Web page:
And whilst seemingly there are always comments about politicians’ being “in the pocket” of the fuel companies, any politician that could produce evidence of collusion between fuel companies and “hang them out to dry” would do so in an instant as it would make them the darling of the electorate, something they all aspire to – it is telling none have ever been able to achieve this…

The second tier parties like the Greens, for instance, wouldn’t be holding back when it comes to fuel companies and collusion, and I’m betting they have put the fine tooth comb over the issue on more than one occasion!

Fuel is a highly commoditised product, consumers are indifferent (mostly) to which brand they use. If one local service station reduces prices with the support of its fuel supplier other retailers in the area are faced with two choices, reduce and match their prices or sell no fuel – it is as simple as that.

And this is how a discounting cycle commences and it usually ends when the price support is withdrawn. Much has been written about this, so little point me delving much further into it here, other than to highlight this is actually competition at work leading to lower prices for consumers. Its removal would actually mean consumers would be paying full price each and every day!

On the high cost of Australian Refineries – this is very true; they cannot compete with the efficiencies of the larger Asian refineries. This is why Caltex is exiting fuel refining in Australia and becoming a distributor only. The other fuel refiners can’t shut their Australian refineries fast enough.

But I will challenge you to produce the evidence to back the claim that fuel supplied by Asian refineries to Australian fuel distributors is done with a very high profit margin for the local importers – there is simply no evidence to support this assertion. A cursory glance of how prices are calculated confirms this.

And here is an observation that others may also have made. Most service stations these days look like a convenience store with petrol pumps out the front, not the other way around like it used to be. And the reason is simple, there is more profit margins in selling you the can of coke, packet of chips, and the two-for-one chocolates, then there is in selling you a tank of fuel. Why else would the Seven-Eleven convenience stores purchase many of the Mobil fuel outlets when they were offered for sale?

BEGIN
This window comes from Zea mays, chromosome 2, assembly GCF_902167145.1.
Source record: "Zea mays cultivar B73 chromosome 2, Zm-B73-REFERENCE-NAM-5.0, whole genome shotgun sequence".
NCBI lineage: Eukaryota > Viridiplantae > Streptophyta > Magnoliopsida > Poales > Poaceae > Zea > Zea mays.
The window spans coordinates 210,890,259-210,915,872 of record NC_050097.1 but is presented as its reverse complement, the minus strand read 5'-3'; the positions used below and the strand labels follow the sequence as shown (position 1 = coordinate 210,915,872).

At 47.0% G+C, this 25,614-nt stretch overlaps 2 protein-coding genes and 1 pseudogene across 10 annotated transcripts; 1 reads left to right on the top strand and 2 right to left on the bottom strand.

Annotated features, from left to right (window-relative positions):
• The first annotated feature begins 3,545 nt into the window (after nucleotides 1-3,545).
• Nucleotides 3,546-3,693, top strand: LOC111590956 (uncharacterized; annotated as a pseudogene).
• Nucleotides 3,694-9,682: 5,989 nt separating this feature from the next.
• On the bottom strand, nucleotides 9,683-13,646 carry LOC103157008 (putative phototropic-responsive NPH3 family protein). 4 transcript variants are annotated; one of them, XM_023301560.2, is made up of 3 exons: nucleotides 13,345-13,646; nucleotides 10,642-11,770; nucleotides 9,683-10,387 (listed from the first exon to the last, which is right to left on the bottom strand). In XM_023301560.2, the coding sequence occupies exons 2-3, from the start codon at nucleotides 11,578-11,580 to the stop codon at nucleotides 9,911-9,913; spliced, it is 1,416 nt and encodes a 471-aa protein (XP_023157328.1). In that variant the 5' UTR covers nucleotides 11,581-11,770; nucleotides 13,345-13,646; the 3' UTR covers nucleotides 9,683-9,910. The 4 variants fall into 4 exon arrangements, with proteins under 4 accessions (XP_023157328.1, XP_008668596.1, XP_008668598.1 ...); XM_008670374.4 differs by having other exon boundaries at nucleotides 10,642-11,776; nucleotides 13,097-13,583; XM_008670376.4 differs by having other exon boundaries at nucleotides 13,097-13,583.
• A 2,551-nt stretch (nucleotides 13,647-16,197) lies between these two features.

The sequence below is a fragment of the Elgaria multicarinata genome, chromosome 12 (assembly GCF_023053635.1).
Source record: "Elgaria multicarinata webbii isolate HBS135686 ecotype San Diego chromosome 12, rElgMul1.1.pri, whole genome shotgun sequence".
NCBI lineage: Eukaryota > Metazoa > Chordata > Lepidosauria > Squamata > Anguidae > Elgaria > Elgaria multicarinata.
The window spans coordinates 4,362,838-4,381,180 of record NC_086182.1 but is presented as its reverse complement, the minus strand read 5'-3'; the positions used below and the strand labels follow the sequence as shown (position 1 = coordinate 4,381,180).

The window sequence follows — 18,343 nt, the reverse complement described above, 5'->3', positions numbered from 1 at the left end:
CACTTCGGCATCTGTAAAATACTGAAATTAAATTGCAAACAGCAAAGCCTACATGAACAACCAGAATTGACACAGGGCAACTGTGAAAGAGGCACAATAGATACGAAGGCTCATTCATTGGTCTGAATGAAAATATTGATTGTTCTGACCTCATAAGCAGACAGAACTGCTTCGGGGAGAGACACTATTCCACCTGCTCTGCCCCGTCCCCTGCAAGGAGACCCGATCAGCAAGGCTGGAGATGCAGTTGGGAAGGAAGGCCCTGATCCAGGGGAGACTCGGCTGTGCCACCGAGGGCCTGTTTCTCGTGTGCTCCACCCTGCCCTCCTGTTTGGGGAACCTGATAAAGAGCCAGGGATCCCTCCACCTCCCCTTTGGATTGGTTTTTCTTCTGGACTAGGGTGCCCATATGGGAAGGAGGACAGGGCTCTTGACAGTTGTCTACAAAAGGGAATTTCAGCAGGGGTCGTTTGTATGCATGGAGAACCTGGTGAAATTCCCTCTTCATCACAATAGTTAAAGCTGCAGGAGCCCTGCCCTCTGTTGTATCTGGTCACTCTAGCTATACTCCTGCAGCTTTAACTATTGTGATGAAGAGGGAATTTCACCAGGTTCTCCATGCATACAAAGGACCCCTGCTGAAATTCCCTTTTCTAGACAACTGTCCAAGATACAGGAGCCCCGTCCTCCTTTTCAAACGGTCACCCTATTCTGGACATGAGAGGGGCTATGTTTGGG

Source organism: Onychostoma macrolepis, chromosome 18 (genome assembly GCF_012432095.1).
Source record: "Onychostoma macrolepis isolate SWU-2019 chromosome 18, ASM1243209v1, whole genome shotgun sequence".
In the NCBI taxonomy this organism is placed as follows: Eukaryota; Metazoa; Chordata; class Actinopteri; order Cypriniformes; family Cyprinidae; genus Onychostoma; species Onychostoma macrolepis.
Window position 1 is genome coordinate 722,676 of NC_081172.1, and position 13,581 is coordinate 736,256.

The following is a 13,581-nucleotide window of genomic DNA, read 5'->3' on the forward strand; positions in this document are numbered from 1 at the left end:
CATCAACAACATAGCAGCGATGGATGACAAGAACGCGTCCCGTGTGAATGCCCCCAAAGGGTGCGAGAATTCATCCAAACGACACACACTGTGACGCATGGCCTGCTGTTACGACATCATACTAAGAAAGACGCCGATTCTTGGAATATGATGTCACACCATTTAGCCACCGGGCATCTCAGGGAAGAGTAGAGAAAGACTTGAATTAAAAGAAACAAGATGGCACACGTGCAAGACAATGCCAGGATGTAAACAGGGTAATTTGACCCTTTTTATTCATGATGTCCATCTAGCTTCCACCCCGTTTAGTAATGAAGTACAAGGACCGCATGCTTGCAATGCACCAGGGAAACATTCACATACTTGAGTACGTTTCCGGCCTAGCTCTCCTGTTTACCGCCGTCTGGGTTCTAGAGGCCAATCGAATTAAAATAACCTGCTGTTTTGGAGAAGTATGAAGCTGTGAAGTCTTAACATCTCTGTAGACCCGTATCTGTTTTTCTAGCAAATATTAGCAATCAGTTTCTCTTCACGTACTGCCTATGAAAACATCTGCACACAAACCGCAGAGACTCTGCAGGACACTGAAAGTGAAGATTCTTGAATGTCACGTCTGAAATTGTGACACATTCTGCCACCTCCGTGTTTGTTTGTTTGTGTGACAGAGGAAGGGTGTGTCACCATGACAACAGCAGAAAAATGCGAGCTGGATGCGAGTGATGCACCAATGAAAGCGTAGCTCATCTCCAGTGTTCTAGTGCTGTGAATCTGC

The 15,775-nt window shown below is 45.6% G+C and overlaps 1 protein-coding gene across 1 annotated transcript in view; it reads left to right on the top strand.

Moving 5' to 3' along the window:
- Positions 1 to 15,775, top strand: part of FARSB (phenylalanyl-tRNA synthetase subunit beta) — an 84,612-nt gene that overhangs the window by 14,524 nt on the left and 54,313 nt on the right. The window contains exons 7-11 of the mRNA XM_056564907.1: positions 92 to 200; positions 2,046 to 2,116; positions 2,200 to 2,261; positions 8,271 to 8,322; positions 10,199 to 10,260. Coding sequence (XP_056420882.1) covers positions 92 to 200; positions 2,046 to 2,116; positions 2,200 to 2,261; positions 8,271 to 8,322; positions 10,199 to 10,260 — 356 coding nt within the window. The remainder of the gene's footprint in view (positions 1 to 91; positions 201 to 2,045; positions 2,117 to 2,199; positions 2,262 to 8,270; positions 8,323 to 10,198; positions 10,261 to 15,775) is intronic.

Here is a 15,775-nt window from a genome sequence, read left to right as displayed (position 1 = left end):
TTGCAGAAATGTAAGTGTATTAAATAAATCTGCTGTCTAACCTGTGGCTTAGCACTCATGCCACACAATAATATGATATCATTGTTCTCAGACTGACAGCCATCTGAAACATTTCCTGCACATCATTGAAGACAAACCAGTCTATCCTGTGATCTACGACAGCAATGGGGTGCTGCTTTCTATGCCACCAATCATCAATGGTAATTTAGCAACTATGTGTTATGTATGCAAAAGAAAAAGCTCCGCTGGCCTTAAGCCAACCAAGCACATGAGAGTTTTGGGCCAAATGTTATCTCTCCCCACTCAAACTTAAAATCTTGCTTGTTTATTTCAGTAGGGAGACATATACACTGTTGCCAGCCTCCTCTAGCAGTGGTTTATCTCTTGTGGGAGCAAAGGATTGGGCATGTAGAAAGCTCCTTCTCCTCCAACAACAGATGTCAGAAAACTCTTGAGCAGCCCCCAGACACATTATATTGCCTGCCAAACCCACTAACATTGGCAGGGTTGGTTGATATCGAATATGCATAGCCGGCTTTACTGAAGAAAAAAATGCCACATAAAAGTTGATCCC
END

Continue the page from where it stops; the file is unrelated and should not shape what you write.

On “One Big Switch”.

Perhaps this is something that might be useful. Although there appears to be little detail on how it would actually run, and I suspect that you will be handing cash over on a prepaid basis, potentially becoming an unsecured creditor to the scheme – and that isn’t without risk. So we’ll need to wait and see what terms and conditions are applied if it gets off the ground.

There are many ways to save money on fuel purchases, either directly or indirectly. Coles and Woolworth’s already have discounting schemes, pay by credit card and other benefits accrue. But even more directly, take your foot off the accelerator, make sure the tyres are inflated correctly, regular servicing, avoiding peak hour traffic (if you can) to name but a few…

But importantly, buy at the low point of the pricing cycle – this one factor alone will most likely save you more than 7.5 cents per litre without taking account on the other factors I have highlighted, and requires little more than being diligent with your fuel purchases.

All food for thought and of course we all want to save where we can; so good luck out there in the rat race…
AnswerID: 534231

Follow Up By: Nargun51 - Thursday, Jun 12, 2014 at 10:55

Thursday, Jun 12, 2014 at 10:55
I suppose there are three questions: who’s running it, who’s financing it and how are they going to make a profit?

Cynical me, and in the absence of any research, but a supermarket chain that has been hauled over the coals by ACCC for excessive fuel discounting, the implementation of a loyalty program is a way of circumventing any agreements that that may exist with the ACCC about fuel discounting.

Being pre-paid, the risk is only on the consumer and the operators can also play the short term money market.

Win/win for the supermarket chain.